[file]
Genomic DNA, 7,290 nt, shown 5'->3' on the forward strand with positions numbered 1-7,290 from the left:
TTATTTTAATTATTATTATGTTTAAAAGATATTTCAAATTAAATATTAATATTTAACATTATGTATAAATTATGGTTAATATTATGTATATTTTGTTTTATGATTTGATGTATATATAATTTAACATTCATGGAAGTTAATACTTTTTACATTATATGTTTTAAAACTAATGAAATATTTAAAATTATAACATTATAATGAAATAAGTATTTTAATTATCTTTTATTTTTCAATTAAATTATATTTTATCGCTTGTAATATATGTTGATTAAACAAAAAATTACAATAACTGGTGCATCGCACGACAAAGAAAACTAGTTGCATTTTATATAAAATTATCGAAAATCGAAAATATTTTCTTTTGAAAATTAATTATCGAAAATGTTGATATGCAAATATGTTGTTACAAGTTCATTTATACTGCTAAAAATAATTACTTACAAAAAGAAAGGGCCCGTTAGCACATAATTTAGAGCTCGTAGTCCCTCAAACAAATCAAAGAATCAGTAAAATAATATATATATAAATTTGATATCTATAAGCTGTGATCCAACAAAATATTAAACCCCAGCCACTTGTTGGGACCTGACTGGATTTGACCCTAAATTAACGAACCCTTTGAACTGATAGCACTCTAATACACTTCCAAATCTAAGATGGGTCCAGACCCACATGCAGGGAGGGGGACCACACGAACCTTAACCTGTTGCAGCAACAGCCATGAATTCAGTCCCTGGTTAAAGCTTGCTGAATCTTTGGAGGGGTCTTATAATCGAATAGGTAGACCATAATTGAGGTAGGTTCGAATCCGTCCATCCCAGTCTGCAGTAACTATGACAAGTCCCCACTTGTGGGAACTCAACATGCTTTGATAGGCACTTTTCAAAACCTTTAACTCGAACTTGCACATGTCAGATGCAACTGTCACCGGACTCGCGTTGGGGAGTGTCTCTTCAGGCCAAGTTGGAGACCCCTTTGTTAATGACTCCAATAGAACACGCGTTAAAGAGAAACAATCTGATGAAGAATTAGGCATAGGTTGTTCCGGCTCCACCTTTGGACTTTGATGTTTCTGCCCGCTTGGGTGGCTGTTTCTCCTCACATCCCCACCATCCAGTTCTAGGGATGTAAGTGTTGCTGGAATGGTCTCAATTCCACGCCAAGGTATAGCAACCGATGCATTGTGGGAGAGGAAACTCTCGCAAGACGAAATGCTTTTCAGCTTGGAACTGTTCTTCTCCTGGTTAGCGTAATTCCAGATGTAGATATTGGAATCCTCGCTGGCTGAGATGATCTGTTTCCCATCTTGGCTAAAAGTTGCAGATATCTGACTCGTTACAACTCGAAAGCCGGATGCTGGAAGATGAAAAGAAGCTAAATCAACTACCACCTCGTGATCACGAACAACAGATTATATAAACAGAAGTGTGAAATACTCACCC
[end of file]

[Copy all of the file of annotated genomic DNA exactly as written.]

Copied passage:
Genomic DNA, 7,290 nt, shown 5'->3' on the forward strand with positions numbered 1-7,290 from the left:
TTATTTTAATTATTATTATGTTTAAAAGATATTTCAAATTAAATATTAATATTTAACATTATGTATAAATTATGGTTAATATTATGTATATTTTGTTTTATGATTTGATGTATATATAATTTAACATTCATGGAAGTTAATACTTTTTACATTATATGTTTTAAAACTAATGAAATATTTAAAATTATAACATTATAATGAAATAAGTATTTTAATTATCTTTTATTTTTCAATTAAATTATATTTTATCGCTTGTAATATATGTTGATTAAACAAAAAATTACAATAACTGGTGCATCGCACGACAAAGAAAACTAGTTGCATTTTATATAAAATTATCGAAAATCGAAAATATTTTCTTTTGAAAATTAATTATCGAAAATGTTGATATGCAAATATGTTGTTACAAGTTCATTTATACTGCTAAAAATAATTACTTACAAAAAGAAAGGGCCCGTTAGCACATAATTTAGAGCTCGTAGTCCCTCAAACAAATCAAAGAATCAGTAAAATAATATATATATAAATTTGATATCTATAAGCTGTGATCCAACAAAATATTAAACCCCAGCCACTTGTTGGGACCTGACTGGATTTGACCCTAAATTAACGAACCCTTTGAACTGATAGCACTCTAATACACTTCCAAATCTAAGATGGGTCCAGACCCACATGCAGGGAGGGGGACCACACGAACCTTAACCTGTTGCAGCAACAGCCATGAATTCAGTCCCTGGTTAAAGCTTGCTGAATCTTTGGAGGGGTCTTATAATCGAATAGGTAGACCATAATTGAGGTAGGTTCGAATCCGTCCATCCCAGTCTGCAGTAACTATGACAAGTCCCCACTTGTGGGAACTCAACATGCTTTGATAGGCACTTTTCAAAACCTTTAACTCGAACTTGCACATGTCAGATGCAACTGTCACCGGACTCGCGTTGGGGAGTGTCTCTTCAGGCCAAGTTGGAGACCCCTTTGTTAATGACTCCAATAGAACACGCGTTAAAGAGAAACAATCTGATGAAGAATTAGGCATAGGTTGTTCCGGCTCCACCTTTGGACTTTGATGTTTCTGCCCGCTTGGGTGGCTGTTTCTCCTCACATCCCCACCATCCAGTTCTAGGGATGTAAGTGTTGCTGGAATGGTCTCAATTCCACGCCAAGGTATAGCAACCGATGCATTGTGGGAGAGGAAACTCTCGCAAGACGAAATGCTTTTCAGCTTGGAACTGTTCTTCTCCTGGTTAGCGTAATTCCAGATGTAGATATTGGAATCCTCGCTGGCTGAGATGATCTGTTTCCCATCTTGGCTAAAAGTTGCAGATATCTGACTCGTTACAACTCGAAAGCCGGATGCTGGAAGATGAAAAGAAGCTAAATCAACTACCACCTCGTGATCACGAACAACAGATTATATAAACAGAAGTGTGAAATACTCACCC